Thus, this infection stimulates an immunogenic environment establishment. Notwithstanding, Chlamydia trachomatis has developed immune escape/evasion mechanisms. For example, it down-regulates the major histocompatibility complexes—I and II (impeding T-cell immune recognition), the modulation of specific cytokines that have pleiotropic roles (interleukin 18, beta interferon, type I interferons), and apoptosis inhibition (increasing cell survival signals and the release of Chlamydial protease-like activity factor proteins), creating a chronic inflammation with infection persistence [5,53,56,57]. In detail, this is possible due to the pathogen–host cell interactions that occur within the cytoplasm of this same cell, as well as through the modifications that this microorganism induces within its inclusion vesicles [56]. Furthermore, other immune system evasion mechanisms are well-described by Bastidas et al. 2013 [58]. Therefore, the several previously mentioned factors, mostly the adapted mechanisms of replication through the biphasic development cycle and the evolutionary protection mechanisms to surpass the milieu stress and to avoid the immune system, are the major barriers that are responsible for the challenging process of a vaccine development [54].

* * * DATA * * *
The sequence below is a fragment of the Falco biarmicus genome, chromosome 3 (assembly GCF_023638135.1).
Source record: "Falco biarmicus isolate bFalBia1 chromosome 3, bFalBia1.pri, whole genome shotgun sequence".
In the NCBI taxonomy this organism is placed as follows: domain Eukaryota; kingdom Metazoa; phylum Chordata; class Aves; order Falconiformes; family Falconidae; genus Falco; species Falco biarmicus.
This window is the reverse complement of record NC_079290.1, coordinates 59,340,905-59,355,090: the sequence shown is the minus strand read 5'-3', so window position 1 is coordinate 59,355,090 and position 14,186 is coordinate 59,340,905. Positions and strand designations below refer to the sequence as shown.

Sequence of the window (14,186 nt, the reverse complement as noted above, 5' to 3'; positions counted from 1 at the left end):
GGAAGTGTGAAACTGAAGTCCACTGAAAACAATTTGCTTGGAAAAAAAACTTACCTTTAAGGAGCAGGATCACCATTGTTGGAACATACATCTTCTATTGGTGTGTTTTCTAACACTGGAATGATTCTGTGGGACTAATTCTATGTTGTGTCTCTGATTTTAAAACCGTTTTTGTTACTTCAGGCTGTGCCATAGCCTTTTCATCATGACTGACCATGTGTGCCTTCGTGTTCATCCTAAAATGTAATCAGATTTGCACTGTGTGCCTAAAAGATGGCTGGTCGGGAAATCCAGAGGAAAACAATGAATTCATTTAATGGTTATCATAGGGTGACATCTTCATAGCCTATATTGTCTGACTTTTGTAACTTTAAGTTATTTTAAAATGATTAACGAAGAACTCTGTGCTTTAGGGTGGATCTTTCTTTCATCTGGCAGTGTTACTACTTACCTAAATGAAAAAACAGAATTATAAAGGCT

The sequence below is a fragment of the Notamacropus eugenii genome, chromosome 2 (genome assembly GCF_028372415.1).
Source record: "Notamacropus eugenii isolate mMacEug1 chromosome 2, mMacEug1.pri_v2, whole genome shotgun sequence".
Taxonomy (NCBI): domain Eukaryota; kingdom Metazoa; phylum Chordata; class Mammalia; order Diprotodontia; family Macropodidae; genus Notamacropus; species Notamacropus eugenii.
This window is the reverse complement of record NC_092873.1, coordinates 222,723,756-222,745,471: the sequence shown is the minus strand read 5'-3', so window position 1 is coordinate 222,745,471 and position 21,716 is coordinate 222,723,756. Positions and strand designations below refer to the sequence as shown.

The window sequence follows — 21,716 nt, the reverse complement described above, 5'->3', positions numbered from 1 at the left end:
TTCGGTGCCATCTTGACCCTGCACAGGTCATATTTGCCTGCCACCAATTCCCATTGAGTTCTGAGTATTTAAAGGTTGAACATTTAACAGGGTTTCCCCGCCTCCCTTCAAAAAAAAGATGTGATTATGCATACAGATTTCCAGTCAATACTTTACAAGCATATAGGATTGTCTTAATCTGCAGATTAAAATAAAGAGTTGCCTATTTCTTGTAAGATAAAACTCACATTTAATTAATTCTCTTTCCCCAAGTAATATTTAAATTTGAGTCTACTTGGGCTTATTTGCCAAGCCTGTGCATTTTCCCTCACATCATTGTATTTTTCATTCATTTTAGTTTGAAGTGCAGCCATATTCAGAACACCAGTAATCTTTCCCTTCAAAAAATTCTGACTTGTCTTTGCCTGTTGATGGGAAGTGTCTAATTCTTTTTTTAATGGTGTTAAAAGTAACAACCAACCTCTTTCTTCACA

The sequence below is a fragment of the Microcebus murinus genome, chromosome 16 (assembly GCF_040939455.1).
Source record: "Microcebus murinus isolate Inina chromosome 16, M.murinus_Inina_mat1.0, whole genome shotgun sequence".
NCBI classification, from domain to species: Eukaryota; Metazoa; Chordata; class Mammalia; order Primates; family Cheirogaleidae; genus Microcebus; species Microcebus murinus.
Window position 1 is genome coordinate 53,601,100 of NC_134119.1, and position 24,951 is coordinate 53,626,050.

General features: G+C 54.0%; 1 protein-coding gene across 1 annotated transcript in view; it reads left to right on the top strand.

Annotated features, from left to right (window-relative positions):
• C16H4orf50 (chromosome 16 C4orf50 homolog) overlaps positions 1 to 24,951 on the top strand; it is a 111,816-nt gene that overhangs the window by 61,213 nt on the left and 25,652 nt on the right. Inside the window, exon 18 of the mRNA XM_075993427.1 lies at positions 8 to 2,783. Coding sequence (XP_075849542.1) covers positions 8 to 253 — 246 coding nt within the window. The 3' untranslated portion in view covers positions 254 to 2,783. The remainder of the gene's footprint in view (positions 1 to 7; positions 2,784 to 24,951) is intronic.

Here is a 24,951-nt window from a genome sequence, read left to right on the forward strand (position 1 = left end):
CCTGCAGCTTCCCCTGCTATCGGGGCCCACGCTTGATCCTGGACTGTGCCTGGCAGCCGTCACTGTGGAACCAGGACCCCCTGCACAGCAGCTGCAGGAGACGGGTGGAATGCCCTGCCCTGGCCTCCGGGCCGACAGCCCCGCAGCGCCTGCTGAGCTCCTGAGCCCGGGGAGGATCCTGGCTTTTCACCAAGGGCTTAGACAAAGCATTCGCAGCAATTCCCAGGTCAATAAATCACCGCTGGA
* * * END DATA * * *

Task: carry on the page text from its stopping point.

Nonetheless, with the improvements of the in silico studies using bioinformatic tools and machine learning predicted models, Shiragannavar and colleagues have designed a candidate vaccine that could potentially stimulate T- and B-cells for a long-term immunity establishment [59]. In addition, studies covering in silico methods, as well as immune and proteomic approaches, have been developed and have resulted in more candidate vaccines that are capable of triggering a humoral and cell response [60]. Currently, some of these studies still need in vitro and pharmacological validation, highlighting the urgent need to screen this infection in the population, aiming to eradicate it [59,61].